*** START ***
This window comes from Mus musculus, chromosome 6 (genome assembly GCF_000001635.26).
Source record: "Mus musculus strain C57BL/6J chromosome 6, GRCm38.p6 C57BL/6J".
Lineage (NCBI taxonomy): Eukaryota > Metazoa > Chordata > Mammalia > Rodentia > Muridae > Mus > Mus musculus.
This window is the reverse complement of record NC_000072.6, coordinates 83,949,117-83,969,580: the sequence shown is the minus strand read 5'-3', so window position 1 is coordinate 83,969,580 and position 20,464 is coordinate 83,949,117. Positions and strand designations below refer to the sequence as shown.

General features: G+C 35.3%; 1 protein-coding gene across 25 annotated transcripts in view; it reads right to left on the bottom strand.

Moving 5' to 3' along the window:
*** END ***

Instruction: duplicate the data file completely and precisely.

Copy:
This window comes from Mus musculus, chromosome 6 (genome assembly GCF_000001635.26).
Source record: "Mus musculus strain C57BL/6J chromosome 6, GRCm38.p6 C57BL/6J".
Lineage (NCBI taxonomy): Eukaryota > Metazoa > Chordata > Mammalia > Rodentia > Muridae > Mus > Mus musculus.
This window is the reverse complement of record NC_000072.6, coordinates 83,949,117-83,969,580: the sequence shown is the minus strand read 5'-3', so window position 1 is coordinate 83,969,580 and position 20,464 is coordinate 83,949,117. Positions and strand designations below refer to the sequence as shown.

General features: G+C 35.3%; 1 protein-coding gene across 25 annotated transcripts in view; it reads right to left on the bottom strand.

Moving 5' to 3' along the window: